Bruce Raynor, president of Unite Here, a union representing textile, hotel and restaurant workers and a member of the New Unity Partnership, said Mr. Stern and the partnership were right to push for far-reaching changes. He said the structure of organized labor was outmoded, asserting that unions were too fractured, small and poorly structured to contend with global corporations.

“The labor movement needs to confront these issues, but not in a backroom,” Mr. Raynor said. “We’re not the Kremlin. It’s not like people don’t know that our ability to protect American workers has been weakened. We have to turn that around, and to some degree that debate has to be done publicly.”


“There’s no question that the labor movement should talk about and focus on change, but our emphasis right now has to be on the election of John Kerry,” [AFL-CIO President John] Sweeney said. “We have had some terrible times over the last four years with the anti-worker, anti-union policies of the Bush administration.”Yes, they have, and the point dissidents like Stern and Raynor are trying to get across is that too many tradirtional union leaders sat back and let it happen rather than fight it as they have. Stern’s SIEU isn’t just “the fastest-growing” union, it’s one of the few that hasn’t lost membership, and its success is a direct result of both its aggressiveness and its understanding of the weaknesses in the corporate global market, weaknesses it has been very smart about exploiting to get record gains for its membership.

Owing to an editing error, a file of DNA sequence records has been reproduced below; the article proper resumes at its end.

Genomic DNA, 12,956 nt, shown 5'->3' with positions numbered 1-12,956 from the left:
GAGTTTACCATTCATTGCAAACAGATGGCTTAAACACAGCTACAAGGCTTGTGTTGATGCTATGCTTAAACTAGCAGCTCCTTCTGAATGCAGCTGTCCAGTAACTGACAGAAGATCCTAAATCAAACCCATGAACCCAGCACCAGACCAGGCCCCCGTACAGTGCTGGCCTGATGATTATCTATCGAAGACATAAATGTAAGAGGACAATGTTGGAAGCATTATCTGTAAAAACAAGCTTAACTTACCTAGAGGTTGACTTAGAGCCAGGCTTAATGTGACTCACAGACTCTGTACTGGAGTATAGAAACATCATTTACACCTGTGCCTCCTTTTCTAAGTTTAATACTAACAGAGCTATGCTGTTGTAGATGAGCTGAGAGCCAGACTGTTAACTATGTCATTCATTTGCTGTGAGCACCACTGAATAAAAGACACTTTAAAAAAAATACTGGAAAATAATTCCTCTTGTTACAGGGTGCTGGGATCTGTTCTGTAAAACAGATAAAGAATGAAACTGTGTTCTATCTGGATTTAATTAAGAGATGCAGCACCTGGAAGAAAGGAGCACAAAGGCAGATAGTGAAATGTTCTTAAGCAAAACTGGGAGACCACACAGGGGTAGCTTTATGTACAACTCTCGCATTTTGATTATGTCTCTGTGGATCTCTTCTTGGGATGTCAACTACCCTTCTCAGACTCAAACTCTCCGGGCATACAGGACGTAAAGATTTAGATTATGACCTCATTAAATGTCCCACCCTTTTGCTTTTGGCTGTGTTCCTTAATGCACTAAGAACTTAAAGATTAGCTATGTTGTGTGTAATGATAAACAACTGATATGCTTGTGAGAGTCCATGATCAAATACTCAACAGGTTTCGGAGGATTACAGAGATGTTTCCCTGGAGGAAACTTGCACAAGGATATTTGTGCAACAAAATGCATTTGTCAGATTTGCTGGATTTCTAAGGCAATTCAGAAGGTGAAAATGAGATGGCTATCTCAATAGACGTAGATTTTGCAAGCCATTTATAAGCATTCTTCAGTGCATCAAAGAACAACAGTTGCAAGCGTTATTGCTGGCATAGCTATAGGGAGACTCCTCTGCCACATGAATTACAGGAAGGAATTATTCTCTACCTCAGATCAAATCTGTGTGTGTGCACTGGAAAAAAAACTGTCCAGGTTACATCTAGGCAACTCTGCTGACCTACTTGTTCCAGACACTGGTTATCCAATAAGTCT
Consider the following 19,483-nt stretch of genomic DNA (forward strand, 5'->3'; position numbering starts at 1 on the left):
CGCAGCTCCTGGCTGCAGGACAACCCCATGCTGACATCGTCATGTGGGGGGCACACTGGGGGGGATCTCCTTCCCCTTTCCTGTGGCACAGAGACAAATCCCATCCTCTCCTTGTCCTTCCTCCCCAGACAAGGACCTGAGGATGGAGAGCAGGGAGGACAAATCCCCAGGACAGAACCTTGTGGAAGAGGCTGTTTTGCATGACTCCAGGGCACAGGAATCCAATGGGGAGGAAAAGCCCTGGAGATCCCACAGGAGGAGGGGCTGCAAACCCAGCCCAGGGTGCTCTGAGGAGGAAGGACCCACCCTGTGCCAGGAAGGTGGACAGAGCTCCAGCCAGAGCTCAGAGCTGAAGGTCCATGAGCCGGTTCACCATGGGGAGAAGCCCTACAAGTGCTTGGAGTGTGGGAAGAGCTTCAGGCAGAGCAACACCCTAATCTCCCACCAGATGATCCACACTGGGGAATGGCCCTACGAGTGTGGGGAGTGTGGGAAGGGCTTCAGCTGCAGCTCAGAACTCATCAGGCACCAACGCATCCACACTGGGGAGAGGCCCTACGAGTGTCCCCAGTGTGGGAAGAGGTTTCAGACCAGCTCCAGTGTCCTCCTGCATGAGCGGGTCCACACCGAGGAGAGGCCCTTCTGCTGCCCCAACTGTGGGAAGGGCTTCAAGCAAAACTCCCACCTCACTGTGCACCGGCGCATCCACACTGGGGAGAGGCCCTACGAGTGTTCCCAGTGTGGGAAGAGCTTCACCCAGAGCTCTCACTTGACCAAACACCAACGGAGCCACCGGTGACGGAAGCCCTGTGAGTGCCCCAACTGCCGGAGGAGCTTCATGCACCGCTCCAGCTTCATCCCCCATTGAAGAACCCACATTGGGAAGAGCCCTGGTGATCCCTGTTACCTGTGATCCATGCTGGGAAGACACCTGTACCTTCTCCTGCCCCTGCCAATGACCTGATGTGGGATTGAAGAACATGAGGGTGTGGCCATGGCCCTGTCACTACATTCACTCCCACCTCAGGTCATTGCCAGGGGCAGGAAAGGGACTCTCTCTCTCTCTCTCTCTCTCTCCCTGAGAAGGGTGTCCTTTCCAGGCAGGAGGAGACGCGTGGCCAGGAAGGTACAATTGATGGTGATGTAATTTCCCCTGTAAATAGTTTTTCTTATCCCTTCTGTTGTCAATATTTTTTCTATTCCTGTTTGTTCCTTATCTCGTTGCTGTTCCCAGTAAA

The brouhaha is just a bump in the road on the way to the election, but after November, it’s liable to become a real dogfight, and the DLC is going to be smack in the middle of it whether it likes it or not. If Stern and the other dissidents win, the DLC is going to be facing a harsh choice: either give up their dancing seduction of corporate money or lose union support, which will instead go to Demo dissidents like Pelosi and–hopefully–Obama. And that choice will have to be made whether Kerry wins or not.